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Developers of lithium-ion batteries win Nobel

Nobel chemistry winner John B. Goodenough at the Royal Society in London on Wednesday Associated Press/Photo by Alastair Grant

Developers of lithium-ion batteries win Nobel

A German-born engineering professor at the University of Texas became the oldest person ever to win a Nobel Prize at age 97 on Wednesday. John B. Goodenough shares the prize for chemistry with British-American chemistry professor M. Stanley Wittingham, 77, and Japanese scientist Akira Yoshino, 71.

What did the trio accomplish? Each made a breakthrough that laid the foundation for the portable and rechargeable lithium-ion battery, used today in technology ranging from mobile phones to cars. Wittingham harnessed lithium’s tendency to give away electrons to develop a battery in the 1970s. Goodenough figured out how to double the capacity of the battery by the 1980s. And Yoshino introduced a petroleum material into the battery’s anode, opening the door to the lightweight, safe, durable, and rechargeable commercial battery that hit the market in 1991.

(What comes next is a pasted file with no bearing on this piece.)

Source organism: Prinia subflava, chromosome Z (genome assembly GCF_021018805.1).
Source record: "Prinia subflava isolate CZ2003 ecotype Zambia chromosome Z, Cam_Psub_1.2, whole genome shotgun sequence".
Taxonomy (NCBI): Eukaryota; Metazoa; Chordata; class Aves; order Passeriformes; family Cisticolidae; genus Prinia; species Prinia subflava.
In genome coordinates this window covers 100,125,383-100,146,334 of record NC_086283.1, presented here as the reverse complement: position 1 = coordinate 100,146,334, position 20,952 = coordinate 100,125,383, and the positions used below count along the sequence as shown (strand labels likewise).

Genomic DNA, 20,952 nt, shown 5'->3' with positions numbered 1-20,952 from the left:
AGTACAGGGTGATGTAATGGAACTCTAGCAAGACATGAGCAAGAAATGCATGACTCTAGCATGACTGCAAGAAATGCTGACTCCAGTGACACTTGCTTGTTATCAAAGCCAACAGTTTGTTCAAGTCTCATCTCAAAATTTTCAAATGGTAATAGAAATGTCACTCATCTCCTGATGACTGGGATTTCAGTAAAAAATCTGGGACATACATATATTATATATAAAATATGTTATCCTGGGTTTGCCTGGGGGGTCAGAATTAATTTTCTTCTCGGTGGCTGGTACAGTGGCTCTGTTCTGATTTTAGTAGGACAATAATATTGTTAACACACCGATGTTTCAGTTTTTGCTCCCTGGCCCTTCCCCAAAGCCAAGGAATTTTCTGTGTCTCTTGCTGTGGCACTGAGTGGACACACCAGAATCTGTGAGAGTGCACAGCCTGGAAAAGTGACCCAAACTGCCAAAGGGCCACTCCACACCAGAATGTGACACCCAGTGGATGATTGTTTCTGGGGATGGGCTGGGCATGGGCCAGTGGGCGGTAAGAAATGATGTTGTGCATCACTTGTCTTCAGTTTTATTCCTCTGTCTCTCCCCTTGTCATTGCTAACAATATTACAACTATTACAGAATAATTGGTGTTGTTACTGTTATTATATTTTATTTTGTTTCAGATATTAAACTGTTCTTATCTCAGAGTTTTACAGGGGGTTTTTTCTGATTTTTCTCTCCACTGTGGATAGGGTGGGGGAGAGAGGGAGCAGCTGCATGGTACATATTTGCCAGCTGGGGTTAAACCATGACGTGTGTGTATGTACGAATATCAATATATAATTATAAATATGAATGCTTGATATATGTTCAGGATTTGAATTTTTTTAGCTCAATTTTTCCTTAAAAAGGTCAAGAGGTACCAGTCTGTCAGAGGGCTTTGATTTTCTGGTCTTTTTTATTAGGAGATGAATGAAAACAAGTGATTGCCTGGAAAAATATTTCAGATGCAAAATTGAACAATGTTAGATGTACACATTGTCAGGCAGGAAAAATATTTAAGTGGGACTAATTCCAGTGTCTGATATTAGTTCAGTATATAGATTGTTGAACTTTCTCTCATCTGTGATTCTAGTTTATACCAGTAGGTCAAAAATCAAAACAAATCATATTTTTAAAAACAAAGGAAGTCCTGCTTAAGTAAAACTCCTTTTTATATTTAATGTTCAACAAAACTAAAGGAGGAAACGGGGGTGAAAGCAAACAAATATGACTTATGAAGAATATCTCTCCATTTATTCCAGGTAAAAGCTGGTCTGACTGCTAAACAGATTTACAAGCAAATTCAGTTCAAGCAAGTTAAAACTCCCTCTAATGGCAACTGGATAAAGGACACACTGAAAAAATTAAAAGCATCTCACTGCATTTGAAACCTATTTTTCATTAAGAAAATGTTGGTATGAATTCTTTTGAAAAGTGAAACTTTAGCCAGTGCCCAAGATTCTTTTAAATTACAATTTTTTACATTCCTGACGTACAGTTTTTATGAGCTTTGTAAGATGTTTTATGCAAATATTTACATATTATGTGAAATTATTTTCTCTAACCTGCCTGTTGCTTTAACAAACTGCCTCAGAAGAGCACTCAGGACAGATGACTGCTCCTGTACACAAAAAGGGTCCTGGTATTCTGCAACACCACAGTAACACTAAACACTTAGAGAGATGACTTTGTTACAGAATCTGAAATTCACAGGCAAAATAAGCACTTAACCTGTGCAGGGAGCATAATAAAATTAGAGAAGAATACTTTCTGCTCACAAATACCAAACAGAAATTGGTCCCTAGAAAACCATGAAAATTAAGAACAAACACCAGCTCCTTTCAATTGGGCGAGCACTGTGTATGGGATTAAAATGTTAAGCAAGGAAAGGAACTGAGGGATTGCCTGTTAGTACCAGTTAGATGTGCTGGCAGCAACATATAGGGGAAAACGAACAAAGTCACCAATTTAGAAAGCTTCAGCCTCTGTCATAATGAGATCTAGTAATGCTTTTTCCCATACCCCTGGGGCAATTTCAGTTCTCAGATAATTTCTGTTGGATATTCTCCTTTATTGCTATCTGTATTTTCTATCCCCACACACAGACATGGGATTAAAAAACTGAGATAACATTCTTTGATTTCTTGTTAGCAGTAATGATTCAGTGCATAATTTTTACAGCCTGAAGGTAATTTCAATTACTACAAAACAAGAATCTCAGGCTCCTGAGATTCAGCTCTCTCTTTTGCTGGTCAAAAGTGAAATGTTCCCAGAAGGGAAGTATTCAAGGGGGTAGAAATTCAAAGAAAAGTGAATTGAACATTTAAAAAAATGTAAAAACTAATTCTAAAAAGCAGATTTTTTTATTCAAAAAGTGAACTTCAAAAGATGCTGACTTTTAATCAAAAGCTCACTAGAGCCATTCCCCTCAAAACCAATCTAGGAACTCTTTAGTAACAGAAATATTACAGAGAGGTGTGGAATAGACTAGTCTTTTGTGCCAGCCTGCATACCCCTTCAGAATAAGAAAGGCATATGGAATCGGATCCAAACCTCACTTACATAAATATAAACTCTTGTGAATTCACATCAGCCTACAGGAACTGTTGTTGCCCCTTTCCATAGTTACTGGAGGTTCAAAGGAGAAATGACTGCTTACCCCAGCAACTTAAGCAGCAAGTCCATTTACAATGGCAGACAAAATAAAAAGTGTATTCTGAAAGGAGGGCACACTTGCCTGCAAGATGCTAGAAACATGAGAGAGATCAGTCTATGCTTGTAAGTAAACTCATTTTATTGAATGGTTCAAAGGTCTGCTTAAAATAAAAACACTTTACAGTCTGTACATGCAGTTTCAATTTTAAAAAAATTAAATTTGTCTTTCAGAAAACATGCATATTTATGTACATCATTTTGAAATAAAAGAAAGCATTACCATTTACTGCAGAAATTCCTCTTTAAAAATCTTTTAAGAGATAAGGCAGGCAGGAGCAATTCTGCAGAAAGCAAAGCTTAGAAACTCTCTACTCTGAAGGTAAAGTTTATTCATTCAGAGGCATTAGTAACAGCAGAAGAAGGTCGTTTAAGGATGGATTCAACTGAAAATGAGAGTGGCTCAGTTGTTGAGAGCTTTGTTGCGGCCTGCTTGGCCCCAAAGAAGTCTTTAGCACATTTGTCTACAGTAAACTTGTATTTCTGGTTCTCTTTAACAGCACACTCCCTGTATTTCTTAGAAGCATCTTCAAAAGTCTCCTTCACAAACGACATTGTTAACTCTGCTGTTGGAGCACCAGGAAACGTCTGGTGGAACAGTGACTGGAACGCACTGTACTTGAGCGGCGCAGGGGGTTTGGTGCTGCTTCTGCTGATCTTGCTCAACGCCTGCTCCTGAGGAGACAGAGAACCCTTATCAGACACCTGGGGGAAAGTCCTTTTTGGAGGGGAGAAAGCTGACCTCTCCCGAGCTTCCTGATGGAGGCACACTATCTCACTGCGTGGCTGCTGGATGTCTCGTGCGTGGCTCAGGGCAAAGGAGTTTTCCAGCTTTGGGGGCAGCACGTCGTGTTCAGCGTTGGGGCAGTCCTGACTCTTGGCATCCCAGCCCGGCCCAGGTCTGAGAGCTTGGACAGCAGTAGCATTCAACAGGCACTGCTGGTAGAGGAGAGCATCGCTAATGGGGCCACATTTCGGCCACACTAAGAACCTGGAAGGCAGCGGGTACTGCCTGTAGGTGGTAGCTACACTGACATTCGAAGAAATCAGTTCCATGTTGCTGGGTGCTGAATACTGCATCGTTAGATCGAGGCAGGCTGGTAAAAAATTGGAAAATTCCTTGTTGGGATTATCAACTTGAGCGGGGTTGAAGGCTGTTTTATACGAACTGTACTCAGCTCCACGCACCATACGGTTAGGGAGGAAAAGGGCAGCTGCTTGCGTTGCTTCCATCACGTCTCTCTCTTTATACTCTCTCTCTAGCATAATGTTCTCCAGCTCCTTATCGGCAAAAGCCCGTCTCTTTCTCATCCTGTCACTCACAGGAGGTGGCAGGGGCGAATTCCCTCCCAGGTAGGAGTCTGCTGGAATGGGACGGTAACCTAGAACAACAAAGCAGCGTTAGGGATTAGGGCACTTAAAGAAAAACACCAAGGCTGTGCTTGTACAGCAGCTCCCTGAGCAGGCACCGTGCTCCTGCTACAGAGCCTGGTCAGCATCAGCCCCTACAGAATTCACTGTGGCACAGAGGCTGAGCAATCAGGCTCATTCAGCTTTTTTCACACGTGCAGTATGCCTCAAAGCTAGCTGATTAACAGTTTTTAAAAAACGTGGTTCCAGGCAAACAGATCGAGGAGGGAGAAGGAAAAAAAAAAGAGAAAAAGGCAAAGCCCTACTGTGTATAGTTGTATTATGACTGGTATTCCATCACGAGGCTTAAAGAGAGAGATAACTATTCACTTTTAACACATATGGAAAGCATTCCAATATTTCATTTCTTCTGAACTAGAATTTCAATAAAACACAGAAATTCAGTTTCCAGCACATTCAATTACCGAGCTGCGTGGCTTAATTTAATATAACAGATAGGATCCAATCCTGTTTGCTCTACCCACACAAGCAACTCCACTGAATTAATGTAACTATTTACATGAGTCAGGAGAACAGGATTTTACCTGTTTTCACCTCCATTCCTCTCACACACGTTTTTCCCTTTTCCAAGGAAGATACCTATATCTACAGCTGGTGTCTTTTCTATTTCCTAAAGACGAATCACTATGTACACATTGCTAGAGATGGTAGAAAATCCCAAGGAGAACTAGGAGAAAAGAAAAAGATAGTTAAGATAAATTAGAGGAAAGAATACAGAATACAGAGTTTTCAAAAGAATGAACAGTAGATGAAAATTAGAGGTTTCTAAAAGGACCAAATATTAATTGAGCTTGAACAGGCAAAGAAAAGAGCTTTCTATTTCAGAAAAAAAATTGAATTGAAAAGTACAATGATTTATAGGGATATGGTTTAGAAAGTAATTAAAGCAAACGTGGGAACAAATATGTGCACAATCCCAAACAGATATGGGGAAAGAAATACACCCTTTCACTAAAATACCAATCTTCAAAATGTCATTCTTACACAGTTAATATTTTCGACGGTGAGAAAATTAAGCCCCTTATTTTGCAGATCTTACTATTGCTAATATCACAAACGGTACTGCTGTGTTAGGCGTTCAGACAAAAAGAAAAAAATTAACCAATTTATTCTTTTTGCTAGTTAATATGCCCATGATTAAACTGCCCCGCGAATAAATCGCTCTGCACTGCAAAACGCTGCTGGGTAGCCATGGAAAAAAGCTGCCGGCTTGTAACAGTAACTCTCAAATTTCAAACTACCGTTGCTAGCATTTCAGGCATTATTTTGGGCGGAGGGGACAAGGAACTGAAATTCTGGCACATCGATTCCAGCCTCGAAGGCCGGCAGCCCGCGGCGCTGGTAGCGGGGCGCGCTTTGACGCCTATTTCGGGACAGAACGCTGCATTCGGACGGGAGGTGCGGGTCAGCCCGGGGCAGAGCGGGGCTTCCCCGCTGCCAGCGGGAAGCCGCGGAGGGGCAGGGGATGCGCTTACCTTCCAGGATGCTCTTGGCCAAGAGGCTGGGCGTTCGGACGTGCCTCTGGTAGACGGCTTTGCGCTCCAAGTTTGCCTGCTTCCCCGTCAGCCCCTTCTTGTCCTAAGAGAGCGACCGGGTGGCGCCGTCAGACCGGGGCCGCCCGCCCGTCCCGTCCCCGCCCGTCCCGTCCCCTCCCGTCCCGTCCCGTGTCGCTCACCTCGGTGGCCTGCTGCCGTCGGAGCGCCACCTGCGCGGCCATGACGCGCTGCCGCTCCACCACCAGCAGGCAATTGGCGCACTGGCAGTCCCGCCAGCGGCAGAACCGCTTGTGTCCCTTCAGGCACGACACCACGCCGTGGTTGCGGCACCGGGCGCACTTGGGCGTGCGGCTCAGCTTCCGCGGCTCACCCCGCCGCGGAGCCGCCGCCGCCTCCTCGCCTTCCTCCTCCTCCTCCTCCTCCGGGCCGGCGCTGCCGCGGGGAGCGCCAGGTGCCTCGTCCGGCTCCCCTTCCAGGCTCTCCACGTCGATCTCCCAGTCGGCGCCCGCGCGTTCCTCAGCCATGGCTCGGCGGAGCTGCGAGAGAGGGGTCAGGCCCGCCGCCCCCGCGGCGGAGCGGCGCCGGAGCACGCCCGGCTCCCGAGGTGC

Dig deeper: On Thursday, the Swedish Academy will give out two literature prizes because it canceled last year’s award—read why in Onize Ohikere’s report for The Sift. Then read about the winners of this year’s Nobel Prize in physics in The Sift from Tuesday.

Rachel Lynn Aldrich

Rachel is a former assistant editor for WORLD Digital. She is a Patrick Henry College and World Journalism Institute graduate. Rachel resides with her husband in Wheaton, Ill.

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